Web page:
Pulitzer Prize winner Jeffrey Eugenides is a proven force in novels, but his latest project is a short fiction collection. The characters in “Fresh Complaint” are in the midst of familiar personal and national crises, and the stories bear witness to adolescence, self-discovery, family dynamics, and much more. The tales are simultaneously urgent and graceful, intelligent and curious, and both nostalgic and very much of the moment. The writing spans decades, but the narratives are timeless. Happy reading.
Community Bookstore’s pick: “Salammbo” by Gustave Flaubert
In this strange and engrossing work of historical fiction, set during the Roman Punic Wars and originally published in 1862, Flaubert turns his keen eye for institutional satire on the warring city-states of ancient North Africa. Endlessly digressive, the book includes extended depictions of religious rituals, accounts of botany and geography, and critiques of French colonialism, with the Roman army as a stand-in for Napoleon — all swimming in a broth of Orientalism so thick it is hard to know where the satire begins. It was a blueprint for many works of 20th century historical-epic-as-farce, and remains an enchanting book.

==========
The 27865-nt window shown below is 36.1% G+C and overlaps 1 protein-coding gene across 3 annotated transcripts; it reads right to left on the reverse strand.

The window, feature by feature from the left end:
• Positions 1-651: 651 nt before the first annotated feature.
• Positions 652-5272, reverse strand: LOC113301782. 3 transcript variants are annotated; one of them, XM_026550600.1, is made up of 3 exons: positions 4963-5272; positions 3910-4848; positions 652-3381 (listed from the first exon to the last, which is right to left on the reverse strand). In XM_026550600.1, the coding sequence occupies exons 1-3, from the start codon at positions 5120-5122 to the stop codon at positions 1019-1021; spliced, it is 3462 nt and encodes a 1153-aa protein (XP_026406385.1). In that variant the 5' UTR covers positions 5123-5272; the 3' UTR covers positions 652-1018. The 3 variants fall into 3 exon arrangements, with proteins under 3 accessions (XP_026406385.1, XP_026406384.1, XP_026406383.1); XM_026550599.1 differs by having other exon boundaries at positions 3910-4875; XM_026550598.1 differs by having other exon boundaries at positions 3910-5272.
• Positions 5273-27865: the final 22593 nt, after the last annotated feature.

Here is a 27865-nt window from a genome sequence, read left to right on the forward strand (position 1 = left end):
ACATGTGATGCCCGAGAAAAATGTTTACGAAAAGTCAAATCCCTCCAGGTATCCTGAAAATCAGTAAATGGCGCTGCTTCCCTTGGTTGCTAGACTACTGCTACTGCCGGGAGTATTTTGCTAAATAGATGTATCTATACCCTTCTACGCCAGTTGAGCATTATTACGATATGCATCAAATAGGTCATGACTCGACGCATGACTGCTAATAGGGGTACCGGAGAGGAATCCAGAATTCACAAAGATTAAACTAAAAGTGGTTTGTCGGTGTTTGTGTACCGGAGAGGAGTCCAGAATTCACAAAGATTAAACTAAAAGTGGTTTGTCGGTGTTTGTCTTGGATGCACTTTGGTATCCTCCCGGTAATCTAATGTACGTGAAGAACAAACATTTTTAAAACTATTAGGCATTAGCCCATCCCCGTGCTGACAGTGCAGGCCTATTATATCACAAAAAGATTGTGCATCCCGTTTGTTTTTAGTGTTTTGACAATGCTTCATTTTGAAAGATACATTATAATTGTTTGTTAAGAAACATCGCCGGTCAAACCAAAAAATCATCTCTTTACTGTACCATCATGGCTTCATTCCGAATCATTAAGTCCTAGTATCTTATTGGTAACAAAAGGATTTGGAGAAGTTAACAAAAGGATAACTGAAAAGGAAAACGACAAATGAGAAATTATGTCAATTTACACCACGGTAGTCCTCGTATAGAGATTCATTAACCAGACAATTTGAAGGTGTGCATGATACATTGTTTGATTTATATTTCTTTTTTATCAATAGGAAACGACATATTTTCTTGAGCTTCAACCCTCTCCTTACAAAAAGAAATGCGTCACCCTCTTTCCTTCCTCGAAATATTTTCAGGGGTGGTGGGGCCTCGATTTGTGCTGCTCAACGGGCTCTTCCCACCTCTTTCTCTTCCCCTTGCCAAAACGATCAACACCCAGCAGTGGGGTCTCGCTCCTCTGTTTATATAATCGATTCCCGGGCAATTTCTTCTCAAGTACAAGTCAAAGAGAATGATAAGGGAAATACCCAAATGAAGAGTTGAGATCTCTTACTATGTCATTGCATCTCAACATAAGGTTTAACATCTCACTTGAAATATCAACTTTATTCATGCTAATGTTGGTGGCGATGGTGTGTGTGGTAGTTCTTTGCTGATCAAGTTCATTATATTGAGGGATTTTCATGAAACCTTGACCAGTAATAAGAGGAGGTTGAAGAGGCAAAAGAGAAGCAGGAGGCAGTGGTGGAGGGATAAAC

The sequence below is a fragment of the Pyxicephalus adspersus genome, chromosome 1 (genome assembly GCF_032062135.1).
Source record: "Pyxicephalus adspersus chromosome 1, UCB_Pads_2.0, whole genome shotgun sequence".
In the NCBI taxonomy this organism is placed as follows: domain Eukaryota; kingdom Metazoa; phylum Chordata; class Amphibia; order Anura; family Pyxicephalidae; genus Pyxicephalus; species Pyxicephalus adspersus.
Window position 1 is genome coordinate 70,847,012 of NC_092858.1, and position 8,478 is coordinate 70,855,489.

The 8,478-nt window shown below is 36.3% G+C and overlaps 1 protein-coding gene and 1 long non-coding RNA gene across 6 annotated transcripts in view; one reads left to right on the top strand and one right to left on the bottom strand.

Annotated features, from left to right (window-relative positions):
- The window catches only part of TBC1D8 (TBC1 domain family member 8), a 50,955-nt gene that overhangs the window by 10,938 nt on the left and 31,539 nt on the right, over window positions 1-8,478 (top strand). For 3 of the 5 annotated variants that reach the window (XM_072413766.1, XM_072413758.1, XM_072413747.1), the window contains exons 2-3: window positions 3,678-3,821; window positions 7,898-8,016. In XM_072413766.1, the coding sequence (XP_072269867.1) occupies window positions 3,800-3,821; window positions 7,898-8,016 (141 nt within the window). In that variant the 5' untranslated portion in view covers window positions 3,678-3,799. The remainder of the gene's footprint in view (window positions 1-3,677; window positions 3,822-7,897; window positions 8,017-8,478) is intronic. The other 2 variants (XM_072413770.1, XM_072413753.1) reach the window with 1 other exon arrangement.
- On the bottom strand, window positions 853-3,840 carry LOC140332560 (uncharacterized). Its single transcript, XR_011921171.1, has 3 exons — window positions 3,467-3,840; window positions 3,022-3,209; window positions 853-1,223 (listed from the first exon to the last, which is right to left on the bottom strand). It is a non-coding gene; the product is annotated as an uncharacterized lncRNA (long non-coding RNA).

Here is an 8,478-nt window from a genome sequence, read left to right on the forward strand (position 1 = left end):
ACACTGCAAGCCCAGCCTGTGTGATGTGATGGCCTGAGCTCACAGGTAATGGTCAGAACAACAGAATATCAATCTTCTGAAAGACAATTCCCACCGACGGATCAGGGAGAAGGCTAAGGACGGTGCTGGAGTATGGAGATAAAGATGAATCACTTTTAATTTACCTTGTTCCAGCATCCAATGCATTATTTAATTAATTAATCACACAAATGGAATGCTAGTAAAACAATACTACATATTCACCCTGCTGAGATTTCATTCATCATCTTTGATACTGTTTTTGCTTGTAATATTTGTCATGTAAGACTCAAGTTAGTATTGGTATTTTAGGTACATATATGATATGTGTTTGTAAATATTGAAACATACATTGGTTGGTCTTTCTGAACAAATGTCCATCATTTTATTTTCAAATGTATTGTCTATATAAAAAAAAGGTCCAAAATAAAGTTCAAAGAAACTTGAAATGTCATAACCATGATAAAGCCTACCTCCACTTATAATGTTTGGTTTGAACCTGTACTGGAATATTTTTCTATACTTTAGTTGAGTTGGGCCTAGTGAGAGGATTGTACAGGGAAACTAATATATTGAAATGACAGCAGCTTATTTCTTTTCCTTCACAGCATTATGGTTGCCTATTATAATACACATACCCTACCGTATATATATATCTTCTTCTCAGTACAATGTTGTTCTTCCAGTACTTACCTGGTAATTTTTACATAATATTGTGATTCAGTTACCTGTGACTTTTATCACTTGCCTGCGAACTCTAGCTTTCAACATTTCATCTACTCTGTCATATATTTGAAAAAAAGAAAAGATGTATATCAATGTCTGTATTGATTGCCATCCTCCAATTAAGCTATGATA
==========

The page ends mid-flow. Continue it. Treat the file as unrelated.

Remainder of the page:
— Samuel Partal, Community Bookstore [43 Seventh Ave. between Carroll Street and Garfield Place in Park Slope, (718) 783–3075, www.commun
Kawakami’s latest novel, set in a Japanese thrift shop, has a cozy vibe and offbeat humor. The story follows Hitomi, who has fallen for her coworker Takeo, who always keeps himself distant. She seeks advice from the shop owner’s sister, Masayo, who acts as a mentor. But the best parts of this book involve the shop owner himself, Mr. Nakano, who’s off-center ways add life and color to the character’s mundane reality.
— Chazz Jogie, Word [126 Franklin St. at Milton Street in Greenpoint, (718) 383–0096, www.wordbo